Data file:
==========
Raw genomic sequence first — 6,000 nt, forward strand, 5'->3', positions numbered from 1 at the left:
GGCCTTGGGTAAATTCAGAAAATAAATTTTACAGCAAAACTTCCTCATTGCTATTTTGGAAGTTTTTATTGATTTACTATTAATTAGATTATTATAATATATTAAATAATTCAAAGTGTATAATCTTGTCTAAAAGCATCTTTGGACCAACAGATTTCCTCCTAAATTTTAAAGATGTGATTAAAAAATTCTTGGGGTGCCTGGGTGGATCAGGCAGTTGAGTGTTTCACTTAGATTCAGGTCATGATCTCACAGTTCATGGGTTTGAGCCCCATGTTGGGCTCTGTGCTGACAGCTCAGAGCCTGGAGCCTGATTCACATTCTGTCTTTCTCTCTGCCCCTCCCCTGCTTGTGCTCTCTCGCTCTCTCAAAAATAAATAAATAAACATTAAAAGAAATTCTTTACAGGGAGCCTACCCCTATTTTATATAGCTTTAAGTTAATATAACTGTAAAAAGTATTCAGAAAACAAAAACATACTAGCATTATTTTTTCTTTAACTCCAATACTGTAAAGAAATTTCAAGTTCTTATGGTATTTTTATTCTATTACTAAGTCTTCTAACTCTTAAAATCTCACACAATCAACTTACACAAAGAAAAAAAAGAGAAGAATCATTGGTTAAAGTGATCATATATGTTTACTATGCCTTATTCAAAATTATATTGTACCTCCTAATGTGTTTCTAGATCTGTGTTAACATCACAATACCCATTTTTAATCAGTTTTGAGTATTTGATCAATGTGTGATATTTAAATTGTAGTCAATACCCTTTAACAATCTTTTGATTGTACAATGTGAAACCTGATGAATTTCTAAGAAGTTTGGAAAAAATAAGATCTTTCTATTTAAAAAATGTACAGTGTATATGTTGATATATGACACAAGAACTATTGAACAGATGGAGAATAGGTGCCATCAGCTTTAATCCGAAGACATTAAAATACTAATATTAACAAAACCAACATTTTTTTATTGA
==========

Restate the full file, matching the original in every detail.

Raw genomic sequence first — 6,000 nt, forward strand, 5'->3', positions numbered from 1 at the left:
GGCCTTGGGTAAATTCAGAAAATAAATTTTACAGCAAAACTTCCTCATTGCTATTTTGGAAGTTTTTATTGATTTACTATTAATTAGATTATTATAATATATTAAATAATTCAAAGTGTATAATCTTGTCTAAAAGCATCTTTGGACCAACAGATTTCCTCCTAAATTTTAAAGATGTGATTAAAAAATTCTTGGGGTGCCTGGGTGGATCAGGCAGTTGAGTGTTTCACTTAGATTCAGGTCATGATCTCACAGTTCATGGGTTTGAGCCCCATGTTGGGCTCTGTGCTGACAGCTCAGAGCCTGGAGCCTGATTCACATTCTGTCTTTCTCTCTGCCCCTCCCCTGCTTGTGCTCTCTCGCTCTCTCAAAAATAAATAAATAAACATTAAAAGAAATTCTTTACAGGGAGCCTACCCCTATTTTATATAGCTTTAAGTTAATATAACTGTAAAAAGTATTCAGAAAACAAAAACATACTAGCATTATTTTTTCTTTAACTCCAATACTGTAAAGAAATTTCAAGTTCTTATGGTATTTTTATTCTATTACTAAGTCTTCTAACTCTTAAAATCTCACACAATCAACTTACACAAAGAAAAAAAAGAGAAGAATCATTGGTTAAAGTGATCATATATGTTTACTATGCCTTATTCAAAATTATATTGTACCTCCTAATGTGTTTCTAGATCTGTGTTAACATCACAATACCCATTTTTAATCAGTTTTGAGTATTTGATCAATGTGTGATATTTAAATTGTAGTCAATACCCTTTAACAATCTTTTGATTGTACAATGTGAAACCTGATGAATTTCTAAGAAGTTTGGAAAAAATAAGATCTTTCTATTTAAAAAATGTACAGTGTATATGTTGATATATGACACAAGAACTATTGAACAGATGGAGAATAGGTGCCATCAGCTTTAATCCGAAGACATTAAAATACTAATATTAACAAAACCAACATTTTTTTATTGA